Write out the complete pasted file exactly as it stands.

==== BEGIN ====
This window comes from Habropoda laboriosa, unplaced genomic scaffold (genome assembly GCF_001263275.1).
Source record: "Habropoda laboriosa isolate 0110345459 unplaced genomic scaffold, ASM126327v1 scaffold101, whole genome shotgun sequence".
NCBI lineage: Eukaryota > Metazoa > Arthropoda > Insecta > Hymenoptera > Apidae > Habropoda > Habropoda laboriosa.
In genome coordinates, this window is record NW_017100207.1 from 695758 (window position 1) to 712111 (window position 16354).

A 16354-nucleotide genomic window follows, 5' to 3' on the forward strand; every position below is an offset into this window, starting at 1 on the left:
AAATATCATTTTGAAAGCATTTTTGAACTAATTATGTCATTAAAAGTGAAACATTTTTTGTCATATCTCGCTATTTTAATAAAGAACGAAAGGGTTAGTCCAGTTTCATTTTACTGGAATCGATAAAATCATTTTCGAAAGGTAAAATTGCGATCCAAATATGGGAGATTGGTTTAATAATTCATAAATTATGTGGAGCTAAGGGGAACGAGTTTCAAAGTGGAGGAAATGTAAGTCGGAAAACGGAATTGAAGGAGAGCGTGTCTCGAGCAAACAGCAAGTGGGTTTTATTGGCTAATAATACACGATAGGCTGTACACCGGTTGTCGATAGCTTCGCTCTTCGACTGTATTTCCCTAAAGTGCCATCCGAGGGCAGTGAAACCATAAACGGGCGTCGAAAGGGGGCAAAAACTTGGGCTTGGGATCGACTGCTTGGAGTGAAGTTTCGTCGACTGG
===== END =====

This window comes from Habropoda laboriosa, unplaced genomic scaffold (genome assembly GCF_001263275.1).
Source record: "Habropoda laboriosa isolate 0110345459 unplaced genomic scaffold, ASM126327v1 scaffold101, whole genome shotgun sequence".
NCBI lineage: Eukaryota > Metazoa > Arthropoda > Insecta > Hymenoptera > Apidae > Habropoda > Habropoda laboriosa.
In genome coordinates, this window is record NW_017100207.1 from 695758 (window position 1) to 712111 (window position 16354).

A 16354-nucleotide genomic window follows, 5' to 3' on the forward strand; every position below is an offset into this window, starting at 1 on the left:
AAATATCATTTTGAAAGCATTTTTGAACTAATTATGTCATTAAAAGTGAAACATTTTTTGTCATATCTCGCTATTTTAATAAAGAACGAAAGGGTTAGTCCAGTTTCATTTTACTGGAATCGATAAAATCATTTTCGAAAGGTAAAATTGCGATCCAAATATGGGAGATTGGTTTAATAATTCATAAATTATGTGGAGCTAAGGGGAACGAGTTTCAAAGTGGAGGAAATGTAAGTCGGAAAACGGAATTGAAGGAGAGCGTGTCTCGAGCAAACAGCAAGTGGGTTTTATTGGCTAATAATACACGATAGGCTGTACACCGGTTGTCGATAGCTTCGCTCTTCGACTGTATTTCCCTAAAGTGCCATCCGAGGGCAGTGAAACCATAAACGGGCGTCGAAAGGGGGCAAAAACTTGGGCTTGGGATCGACTGCTTGGAGTGAAGTTTCGTCGACTGG